A suspected suicide bombing at an outdoor wedding celebration in the southern Turkish city of Gaziantep has left 50 people dead and dozens wounded, the provincial governor said Sunday.
President Recep Tayyip Erdogan said the Islamic State terrorist group, which controls large swathes of territory across the border in Syria, was likely behind the Saturday night attack.
The pro-Kurdish Peoples' Democratic Party said the bombing tore through a wedding party for one of the political group's members, adding that women and children were killed.
Images from the scene showed at least one structure on fire, bodies covered in blankets, and blood on the street and walls. Videos posted on social media also showed the chaos, with people using the light on their mobile phones to find victims.
Erdogan condemned the bloodshed, saying that those who "provoke people by exploiting ethnic and sectarian sensitivities will not prevail," according to state broadcaster TRT.
Prosecutors told the Dogan news agency that the remains of an explosive vest had been found.
There has been no claim of responsibility for the attack, which occurred in a largely Kurdish-inhabited area of Gaziantep.
The provincial governor's office said in their latest statement that 50 people had died but did not update the number of wounded, which had stood at 94 early Sunday.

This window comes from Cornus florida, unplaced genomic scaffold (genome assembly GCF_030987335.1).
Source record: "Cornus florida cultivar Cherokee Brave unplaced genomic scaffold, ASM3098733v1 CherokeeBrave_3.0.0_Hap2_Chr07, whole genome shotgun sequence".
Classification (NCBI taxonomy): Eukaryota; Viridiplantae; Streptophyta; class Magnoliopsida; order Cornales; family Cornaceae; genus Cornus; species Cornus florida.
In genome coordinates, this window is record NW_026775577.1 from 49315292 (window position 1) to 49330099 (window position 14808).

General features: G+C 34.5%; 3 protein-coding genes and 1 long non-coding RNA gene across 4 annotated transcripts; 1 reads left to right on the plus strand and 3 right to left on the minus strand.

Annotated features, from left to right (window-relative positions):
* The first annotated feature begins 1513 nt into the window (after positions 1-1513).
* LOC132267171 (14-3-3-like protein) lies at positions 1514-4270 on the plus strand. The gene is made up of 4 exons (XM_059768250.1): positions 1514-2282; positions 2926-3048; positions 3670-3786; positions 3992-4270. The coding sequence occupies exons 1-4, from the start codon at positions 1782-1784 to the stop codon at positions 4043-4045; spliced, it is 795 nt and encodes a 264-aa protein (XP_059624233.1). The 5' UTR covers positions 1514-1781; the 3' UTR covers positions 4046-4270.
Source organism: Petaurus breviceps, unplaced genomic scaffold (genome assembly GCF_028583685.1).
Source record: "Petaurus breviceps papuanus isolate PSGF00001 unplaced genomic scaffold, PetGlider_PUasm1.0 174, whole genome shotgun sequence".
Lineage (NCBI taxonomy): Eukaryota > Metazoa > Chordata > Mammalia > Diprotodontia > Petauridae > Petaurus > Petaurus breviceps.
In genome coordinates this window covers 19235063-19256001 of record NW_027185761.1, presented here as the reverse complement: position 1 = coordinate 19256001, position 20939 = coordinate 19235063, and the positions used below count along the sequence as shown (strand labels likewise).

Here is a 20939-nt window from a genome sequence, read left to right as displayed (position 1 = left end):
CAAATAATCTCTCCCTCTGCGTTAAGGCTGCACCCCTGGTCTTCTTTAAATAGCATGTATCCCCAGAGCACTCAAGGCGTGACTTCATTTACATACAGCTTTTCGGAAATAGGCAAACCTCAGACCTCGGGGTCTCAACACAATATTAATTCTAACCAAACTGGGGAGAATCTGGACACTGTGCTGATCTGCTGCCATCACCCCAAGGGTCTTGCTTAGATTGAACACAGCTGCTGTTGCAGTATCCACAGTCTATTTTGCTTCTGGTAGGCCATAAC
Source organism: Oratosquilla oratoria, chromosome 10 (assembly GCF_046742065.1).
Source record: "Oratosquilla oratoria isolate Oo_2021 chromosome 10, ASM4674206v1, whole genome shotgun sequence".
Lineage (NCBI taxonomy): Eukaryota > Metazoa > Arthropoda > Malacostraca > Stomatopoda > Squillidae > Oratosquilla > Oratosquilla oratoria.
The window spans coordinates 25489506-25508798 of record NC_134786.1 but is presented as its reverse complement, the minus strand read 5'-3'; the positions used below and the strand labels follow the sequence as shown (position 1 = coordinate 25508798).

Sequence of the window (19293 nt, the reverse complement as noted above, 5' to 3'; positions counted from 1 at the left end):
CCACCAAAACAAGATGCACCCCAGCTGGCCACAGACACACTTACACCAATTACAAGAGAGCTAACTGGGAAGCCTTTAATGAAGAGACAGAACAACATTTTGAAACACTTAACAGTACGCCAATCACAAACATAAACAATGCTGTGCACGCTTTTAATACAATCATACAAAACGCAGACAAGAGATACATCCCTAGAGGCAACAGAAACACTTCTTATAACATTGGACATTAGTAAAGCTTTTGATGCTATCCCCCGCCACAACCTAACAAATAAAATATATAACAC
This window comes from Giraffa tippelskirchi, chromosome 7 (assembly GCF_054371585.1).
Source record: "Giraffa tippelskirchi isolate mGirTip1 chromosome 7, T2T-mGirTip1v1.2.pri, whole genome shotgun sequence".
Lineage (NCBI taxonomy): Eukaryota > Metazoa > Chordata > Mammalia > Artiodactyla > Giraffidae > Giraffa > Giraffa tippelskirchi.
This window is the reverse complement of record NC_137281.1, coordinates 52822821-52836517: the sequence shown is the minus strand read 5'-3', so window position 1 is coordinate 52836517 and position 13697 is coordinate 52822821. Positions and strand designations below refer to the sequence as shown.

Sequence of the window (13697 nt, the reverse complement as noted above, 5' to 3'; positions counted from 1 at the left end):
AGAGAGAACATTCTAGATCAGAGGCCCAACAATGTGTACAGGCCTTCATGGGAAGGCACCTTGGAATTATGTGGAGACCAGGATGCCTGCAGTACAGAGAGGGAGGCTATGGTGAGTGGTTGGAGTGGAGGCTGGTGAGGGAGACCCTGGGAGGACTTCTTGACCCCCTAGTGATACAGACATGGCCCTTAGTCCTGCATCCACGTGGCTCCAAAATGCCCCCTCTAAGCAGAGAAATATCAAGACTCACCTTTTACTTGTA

Gaziantep, a city of 1.5 million people in south-central Turkey, is about 40 kilometres from the Syrian border.
The Islamic State has been ceding ground to US-backed Kurdish-led forces and recently lost Minbij, a key city near the border with Turkey, shrinking its areas of control.
Islamic State was blamed for an attack in May that killed two police officers in Gaziantep. The group has also been held responsible for other attacks in the country, including several in Istanbul.
In June, more than 40 people were killed in an attack at the city's airport blamed on the extremist group.
Turkey is also facing conflict in the south-east with Kurdish militants.
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The suicide bomber who attacked a wedding party in Gaziantep, near the border with Syria, was between the age of 12 and 14 years, Turkish President Recep Tayyip Erdogan said Sunday.